STATE – The New Jersey Education Association presented an education reform plan today that included a proposal to streamline the tenure dismissal process.
In remarks to reporters, NJEA President Barbara Keshishian said “our reforms take the view that professional educators should be involved in the development of reforms,” something that has been missing from the discussion of education reform in New Jersey recently.
“Too many so-called reforms are based on politics and sound bites – and not on sound research and proven practice,” said Keshishian. “We need to change that dynamic in New Jersey, and these proposals seek to do just that.”
The NJEA tenure system proposal – which would require legislative approval – would allow teacher dismissal cases to be handled by arbitrators instead of having hearings before administrative law judges.
“Today, we are proposing to change the tenure law by having nationally certified arbitrators – not administrative law judges – decide dismissal cases,” Keshishian said. “This legislation would cover all school employees, as well as employees of county colleges and public four-year colleges. By taking the courts out of the equation, we believe the average case can be adjudicated in 60 to 90 days, and at a fraction of the cost.”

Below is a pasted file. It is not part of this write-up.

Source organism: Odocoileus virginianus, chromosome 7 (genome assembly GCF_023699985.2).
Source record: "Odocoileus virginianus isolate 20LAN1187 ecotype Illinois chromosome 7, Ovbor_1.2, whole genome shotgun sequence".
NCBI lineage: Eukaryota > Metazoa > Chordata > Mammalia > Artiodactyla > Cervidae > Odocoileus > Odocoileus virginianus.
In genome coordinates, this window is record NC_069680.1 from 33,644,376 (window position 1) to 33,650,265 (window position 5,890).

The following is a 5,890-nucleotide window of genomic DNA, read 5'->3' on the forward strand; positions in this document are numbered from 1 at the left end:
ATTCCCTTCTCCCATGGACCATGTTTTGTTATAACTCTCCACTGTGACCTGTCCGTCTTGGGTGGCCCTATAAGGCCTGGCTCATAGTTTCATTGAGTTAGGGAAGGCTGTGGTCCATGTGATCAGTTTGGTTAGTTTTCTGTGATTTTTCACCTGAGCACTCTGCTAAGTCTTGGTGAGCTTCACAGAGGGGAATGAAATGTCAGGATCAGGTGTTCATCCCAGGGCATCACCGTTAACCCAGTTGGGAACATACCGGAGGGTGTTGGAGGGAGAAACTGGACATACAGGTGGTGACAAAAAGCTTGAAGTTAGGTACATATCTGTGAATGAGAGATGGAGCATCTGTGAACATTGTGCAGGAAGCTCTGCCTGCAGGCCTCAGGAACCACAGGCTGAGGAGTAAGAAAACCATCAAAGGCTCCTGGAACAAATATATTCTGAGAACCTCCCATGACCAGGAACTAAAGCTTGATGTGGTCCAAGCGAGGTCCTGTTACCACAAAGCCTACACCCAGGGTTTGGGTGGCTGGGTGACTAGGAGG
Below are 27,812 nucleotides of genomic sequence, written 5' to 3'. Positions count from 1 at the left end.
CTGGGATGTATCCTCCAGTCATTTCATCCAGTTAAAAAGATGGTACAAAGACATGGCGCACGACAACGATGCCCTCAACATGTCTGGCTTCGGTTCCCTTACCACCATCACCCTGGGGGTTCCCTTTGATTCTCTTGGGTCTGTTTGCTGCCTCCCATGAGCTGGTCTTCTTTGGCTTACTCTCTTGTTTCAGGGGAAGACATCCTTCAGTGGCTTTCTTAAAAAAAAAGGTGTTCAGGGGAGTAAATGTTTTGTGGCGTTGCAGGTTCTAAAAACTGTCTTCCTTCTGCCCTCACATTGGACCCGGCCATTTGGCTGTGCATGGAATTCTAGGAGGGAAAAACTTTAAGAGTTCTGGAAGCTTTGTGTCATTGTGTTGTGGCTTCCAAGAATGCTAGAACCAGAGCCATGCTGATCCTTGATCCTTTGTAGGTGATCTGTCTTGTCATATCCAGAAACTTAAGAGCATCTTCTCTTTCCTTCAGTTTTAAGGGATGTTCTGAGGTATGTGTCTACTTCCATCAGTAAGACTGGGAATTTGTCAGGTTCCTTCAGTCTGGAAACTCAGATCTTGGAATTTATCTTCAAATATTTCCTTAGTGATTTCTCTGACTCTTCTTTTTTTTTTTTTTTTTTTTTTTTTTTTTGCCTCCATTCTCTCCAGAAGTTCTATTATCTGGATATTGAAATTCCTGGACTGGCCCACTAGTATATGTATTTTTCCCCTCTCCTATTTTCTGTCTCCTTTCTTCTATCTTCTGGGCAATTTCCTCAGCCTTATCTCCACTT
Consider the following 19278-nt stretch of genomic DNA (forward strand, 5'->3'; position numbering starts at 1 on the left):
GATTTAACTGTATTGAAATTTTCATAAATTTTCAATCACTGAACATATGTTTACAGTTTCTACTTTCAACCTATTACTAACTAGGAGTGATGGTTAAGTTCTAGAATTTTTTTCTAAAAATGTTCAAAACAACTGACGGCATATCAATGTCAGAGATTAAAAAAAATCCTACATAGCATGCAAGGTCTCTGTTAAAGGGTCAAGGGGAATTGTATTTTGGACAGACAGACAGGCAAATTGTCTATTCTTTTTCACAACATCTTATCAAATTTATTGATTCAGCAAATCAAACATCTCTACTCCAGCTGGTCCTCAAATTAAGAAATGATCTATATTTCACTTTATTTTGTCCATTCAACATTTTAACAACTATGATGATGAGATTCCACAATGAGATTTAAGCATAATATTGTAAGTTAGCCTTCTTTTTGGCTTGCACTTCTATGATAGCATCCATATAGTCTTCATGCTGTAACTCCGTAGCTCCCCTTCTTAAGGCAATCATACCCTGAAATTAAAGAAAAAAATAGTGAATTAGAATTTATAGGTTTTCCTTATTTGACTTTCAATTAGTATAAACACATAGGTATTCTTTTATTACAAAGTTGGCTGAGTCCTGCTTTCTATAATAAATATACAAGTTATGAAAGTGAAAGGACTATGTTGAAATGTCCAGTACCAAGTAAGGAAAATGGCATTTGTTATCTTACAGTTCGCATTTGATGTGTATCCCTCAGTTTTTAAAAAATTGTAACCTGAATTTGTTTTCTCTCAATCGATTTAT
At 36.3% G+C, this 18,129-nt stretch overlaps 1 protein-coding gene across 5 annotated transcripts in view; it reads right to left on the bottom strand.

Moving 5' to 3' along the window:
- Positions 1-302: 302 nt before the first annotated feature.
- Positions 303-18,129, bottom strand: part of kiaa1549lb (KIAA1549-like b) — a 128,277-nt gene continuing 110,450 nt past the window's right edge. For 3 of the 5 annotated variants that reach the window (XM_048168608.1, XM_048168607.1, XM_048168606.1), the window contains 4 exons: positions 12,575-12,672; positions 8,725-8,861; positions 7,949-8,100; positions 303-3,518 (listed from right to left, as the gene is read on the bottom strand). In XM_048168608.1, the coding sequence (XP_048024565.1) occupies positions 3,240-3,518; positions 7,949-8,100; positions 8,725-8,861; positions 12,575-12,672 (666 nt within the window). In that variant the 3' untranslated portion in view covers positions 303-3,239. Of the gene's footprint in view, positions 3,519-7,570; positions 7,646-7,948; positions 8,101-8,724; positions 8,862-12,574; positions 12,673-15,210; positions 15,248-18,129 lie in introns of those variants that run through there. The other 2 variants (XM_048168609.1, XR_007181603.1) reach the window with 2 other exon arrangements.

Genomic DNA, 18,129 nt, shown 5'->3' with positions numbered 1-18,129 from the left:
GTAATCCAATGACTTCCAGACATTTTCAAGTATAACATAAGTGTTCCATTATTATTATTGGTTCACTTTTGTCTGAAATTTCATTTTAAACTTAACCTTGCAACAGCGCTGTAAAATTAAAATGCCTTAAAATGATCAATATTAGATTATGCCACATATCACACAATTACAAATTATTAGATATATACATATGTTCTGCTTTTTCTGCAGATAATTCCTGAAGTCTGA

Other parts of the proposal include a mentoring and support program for new teachers, legislation to ensure that any savings achieved through teacher concessions in negotiations is used to restore positions lost to budget cuts, and higher standards for public charter schools.
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